With the addition of COVID-related anxiety, individuals may thus find themselves to be in a more vulnerable position in their lives to experience problematic sleep. Furthermore, personality traits, such as neuroticism, have been shown to correlate with nightmare frequency due to the experience of severe stressors.Therefore, individuals with higher-than-usual neuroticism scores may experience more stress during the pandemic, which may increase their risk of experiencing nightmares. As such, the current findings reinforce the continuity hypothesis.
The study carried out by Remedios et al. demonstrates that COVID-related anxiety was independently associated with nightmare frequency and nightmare distress during the pandemic. These findings may help identify individuals at a higher risk of developing problematic sleep such as nightmare disorders. Interventions aimed at reducing waking life anxiety, such as COVID-related anxiety, may decrease nightmare frequency and thus minimize the risk of an individual’s acquiring a nightmare disorder. Nightmares are a sensitive marker for gauging the degree of stress experienced by a person in difficult times, such as the COVID-19 pandemic. As such, nightmare frequency and distress should be taken seriously in order to help those who are distressed.
One of the unanswered question
Although the study that the so-called ‘pandemic nightmares’ have provided a unique window on the psychological and physiological effects of the pandemic, there is another of the relevant phenomenon of people with long COVID that their nightmares seems to be a chronic disorder affecting a quite relevant proportion of people infected. One of the unanswered question is why the severity of long nightmares of COVID symptoms does not necessarily depend on the severity of the original COVID infection.
Some factors that more likely to report COVID nightmares
1. COVID-19 infection:
Although dreams and nightmares appeared to increase across the board during the pandemic, those who contracted COVID-19 experienced even more nightmares. Experts suspect that people who had COVID-19 may have more nightmares due to trauma, anxiety, or insomnia.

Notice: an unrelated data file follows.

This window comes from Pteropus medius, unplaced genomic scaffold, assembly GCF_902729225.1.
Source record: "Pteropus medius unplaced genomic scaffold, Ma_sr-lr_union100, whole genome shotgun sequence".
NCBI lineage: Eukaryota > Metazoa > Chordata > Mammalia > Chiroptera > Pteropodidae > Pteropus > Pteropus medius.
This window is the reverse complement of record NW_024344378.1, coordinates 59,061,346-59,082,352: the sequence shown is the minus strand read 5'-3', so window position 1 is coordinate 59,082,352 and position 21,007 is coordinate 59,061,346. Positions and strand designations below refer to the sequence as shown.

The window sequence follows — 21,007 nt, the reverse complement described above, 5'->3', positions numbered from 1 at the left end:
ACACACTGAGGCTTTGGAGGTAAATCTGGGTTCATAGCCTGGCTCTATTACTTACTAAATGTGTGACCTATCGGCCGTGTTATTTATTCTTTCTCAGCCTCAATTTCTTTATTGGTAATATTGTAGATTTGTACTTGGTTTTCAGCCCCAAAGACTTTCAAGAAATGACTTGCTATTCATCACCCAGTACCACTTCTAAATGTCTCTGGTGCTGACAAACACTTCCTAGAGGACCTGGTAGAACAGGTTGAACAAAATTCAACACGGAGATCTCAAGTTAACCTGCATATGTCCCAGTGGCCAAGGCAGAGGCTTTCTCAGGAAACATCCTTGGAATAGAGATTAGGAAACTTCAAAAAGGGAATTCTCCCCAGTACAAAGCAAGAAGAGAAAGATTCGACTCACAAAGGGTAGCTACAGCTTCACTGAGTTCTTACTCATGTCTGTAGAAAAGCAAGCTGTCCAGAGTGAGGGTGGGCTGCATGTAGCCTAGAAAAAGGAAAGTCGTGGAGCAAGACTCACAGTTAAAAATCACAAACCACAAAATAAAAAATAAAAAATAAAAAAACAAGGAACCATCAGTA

2. Traumatic experience
People who have experienced trauma tend to have more upsetting or trauma-related dreams.Experts believe both contracting COVID-19 and having anxiety related to the pandemic or isolation could be forms of trauma. Having more dreams may help people process this trauma.
People experiencing insomnia remembering more dreams since the start of the pandemic. Past research has also found that insomnia associates with increased dreaming, though this could be the result of related psychiatric issues.
4. Psychiatric problems
Some studies suggest that people experiencing post-traumatic stress disorder (PTSD), anxiety, or depression have experienced an increase in dreams and nightmares since the start of the pandemic. However, research has returned conflicting results, perhaps because these disorders often overlap.
5. Younger age
Studies show that the younger a person is, the more dreams and nightmares they are likely to report since pandemic began, with reported dreams leveling off around an age of 65 years old. This difference could be unrelated to the pandemic, and just a result of changes in dream recall during aging.
It has found that where a person lives impact their dream frequency since COVID-19 began. A global study found that people in Finland reported the most dreams, while those in the Jilin region of China reported the least. Cultural differences, COVID-19 infection rates, and lockdown rules may explain these differences.
One survey found that people who identify as women are more likely to have had more dreams since the start of the COVID-19 pandemic. This finding could be due to differences in gender unrelated to the pandemic, it also could suggest women’s sleep and mental health were more affected by COVID-19.
8. Sleep-related disorders
People who show symptoms of sleep disorders, such as trouble sleeping, talking during sleep, or REM sleep behavior disorder, have reported having more dreams since the start of the pandemic. This may be because their sleep is more likely to be disrupted, and on waking, they are more likely to recall their dreams.